Features and Types

SQL Database does not support all of the features and data types found in SQL Server. Analysis Services, Replication, and Service Broker are not currently provided as services on the SQL Database. You can connect from on-premises Analysis Server to SQL Database and SQL Database can be used either as a data source or destination. When this article is being updated, the Customer Technology Preview of Windows Azure SQL Reporting is also available. SQL Reporting is a cloud-based reporting service built on SQL Database, SQL Server, and SQL Server Reporting Services technologies. You can publish, view, and manage reports that display data from SQL Database data sources.

Because SQL Database performs the physical administration, any statements and options that attempt to directly manipulate physical resources will be blocked, such as Resource Governor, file group references, and some physical server DDL statements. It is also not possible to set server options and SQL trace flags or use the SQL Server Profiler or the Database Tuning Advisor utilities.


Key Benefits of the Service

The benefits of using SQL Database include manageability, high availability, scalability, a familiar development model, and a relational data model.

Self-Managing

SQL Database offers the scale and functionality of an enterprise data center without the administrative overhead that is associated with on-premise instances of SQL Server. This self-managing capability enables organizations to provision data services for applications throughout the enterprise without adding to the support burden of the central IT department or distracting technology-savvy employees from their core tasks in order to maintain a departmental database application.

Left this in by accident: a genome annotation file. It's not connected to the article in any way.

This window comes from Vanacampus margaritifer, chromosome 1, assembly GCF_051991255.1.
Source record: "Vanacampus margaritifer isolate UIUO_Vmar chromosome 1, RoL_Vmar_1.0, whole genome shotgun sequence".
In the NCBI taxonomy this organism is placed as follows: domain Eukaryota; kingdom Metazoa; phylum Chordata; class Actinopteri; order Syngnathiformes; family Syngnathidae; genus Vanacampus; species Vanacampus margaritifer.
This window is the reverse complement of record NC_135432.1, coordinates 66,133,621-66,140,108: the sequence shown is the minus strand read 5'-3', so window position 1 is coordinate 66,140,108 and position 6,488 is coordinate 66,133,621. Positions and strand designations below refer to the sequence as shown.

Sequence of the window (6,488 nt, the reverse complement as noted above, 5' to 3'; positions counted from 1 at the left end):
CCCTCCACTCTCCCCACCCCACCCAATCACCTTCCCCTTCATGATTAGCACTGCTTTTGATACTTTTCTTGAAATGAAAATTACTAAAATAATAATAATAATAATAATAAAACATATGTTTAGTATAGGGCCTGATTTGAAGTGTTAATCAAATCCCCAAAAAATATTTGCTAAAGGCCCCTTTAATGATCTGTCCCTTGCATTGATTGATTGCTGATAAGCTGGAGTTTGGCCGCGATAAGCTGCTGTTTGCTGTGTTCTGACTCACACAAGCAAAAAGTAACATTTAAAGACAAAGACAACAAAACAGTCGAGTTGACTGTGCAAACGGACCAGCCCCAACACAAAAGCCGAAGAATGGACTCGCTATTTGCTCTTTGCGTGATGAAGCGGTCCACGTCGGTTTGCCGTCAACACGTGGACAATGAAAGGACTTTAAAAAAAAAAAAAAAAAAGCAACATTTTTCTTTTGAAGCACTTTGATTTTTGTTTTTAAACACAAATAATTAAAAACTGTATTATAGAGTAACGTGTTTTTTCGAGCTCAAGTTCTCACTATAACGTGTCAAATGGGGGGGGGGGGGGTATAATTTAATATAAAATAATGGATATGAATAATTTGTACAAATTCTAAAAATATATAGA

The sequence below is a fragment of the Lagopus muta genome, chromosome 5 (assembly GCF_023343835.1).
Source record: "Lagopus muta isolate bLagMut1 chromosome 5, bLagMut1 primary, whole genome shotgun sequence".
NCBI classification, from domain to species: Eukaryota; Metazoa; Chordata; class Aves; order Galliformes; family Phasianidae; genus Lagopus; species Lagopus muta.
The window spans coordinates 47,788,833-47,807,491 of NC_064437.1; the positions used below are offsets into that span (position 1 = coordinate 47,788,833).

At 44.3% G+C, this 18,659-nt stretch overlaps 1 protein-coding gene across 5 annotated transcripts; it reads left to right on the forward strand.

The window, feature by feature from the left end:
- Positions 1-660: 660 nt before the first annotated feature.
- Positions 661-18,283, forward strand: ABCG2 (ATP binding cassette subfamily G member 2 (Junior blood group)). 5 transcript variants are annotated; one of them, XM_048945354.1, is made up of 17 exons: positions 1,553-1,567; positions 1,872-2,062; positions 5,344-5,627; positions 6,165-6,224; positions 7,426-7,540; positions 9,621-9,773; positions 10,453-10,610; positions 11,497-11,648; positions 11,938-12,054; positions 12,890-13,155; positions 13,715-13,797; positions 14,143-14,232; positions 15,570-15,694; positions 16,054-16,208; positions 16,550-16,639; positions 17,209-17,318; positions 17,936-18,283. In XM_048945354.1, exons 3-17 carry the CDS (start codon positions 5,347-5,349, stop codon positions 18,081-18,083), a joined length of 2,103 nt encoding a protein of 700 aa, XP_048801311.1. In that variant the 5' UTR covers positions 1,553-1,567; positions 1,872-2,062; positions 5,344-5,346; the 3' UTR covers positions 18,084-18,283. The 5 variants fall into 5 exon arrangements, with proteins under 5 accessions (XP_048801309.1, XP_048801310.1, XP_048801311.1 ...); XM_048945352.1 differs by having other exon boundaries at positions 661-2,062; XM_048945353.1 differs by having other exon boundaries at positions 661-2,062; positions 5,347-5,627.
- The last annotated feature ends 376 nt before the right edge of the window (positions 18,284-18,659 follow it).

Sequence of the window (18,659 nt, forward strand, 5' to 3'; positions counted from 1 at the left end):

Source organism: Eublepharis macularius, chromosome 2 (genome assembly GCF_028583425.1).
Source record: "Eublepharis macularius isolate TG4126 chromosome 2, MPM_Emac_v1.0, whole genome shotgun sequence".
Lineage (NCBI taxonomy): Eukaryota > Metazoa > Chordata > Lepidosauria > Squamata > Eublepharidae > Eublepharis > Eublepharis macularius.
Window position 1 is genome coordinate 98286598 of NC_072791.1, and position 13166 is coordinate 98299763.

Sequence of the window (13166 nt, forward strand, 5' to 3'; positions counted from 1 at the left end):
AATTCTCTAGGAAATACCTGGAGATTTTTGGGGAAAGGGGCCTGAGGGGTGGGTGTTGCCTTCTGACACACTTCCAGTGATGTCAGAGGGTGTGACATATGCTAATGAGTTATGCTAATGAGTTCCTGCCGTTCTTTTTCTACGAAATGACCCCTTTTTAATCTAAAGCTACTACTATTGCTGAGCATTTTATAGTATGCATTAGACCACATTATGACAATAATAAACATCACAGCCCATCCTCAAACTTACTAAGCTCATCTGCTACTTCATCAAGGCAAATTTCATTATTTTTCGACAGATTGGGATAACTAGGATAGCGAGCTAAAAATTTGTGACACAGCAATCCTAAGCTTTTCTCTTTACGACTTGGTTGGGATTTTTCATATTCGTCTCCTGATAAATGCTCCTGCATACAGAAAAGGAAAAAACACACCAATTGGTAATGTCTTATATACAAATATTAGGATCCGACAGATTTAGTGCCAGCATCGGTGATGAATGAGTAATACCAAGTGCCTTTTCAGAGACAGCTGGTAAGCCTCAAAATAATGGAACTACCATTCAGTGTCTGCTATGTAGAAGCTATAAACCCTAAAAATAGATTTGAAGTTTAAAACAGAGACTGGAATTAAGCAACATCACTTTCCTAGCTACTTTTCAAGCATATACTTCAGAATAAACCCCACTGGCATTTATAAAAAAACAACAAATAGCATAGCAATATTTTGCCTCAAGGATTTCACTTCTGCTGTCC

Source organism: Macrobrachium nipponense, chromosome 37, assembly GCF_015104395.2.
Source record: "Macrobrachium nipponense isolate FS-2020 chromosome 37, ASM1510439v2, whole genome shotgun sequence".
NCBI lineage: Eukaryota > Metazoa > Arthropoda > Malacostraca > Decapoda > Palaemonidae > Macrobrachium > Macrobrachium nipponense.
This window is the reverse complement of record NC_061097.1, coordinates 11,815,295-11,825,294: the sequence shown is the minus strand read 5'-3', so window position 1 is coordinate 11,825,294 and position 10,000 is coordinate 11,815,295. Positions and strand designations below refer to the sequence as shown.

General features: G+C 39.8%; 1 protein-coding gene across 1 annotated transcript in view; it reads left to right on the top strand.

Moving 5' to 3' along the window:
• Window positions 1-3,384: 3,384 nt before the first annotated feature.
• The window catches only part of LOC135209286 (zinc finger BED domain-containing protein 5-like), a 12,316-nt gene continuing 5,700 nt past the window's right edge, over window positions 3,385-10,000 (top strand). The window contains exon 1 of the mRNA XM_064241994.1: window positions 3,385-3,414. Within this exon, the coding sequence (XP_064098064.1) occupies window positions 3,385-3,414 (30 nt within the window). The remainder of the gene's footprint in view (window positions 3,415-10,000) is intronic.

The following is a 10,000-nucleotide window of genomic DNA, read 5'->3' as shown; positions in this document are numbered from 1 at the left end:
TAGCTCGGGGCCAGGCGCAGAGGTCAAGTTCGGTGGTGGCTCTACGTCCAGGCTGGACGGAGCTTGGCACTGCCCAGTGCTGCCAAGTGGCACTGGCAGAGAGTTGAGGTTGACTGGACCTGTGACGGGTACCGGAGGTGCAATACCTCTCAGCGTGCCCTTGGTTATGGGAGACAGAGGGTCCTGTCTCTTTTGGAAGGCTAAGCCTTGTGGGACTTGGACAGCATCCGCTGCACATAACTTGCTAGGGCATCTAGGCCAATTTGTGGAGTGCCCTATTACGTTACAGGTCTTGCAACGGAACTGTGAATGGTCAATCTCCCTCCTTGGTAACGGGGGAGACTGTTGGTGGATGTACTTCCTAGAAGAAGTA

With SQL Database, you can provision your data storage in minutes. This reduces the initial costs of data services by enabling you to provision only what you need. When your needs change, you can easily extend your cloud-based data storage to meet those needs.

High Availability

SQL Database is built on proven Windows Server and SQL Server technologies, and is flexible enough to cope with any variations in usage and load. The service replicates multiple redundant copies of your data to multiple physical servers to maintain data availability and business continuity. In the case of a hardware failure, SQL Database provides automatic failover to ensure availability for your application.

Scalability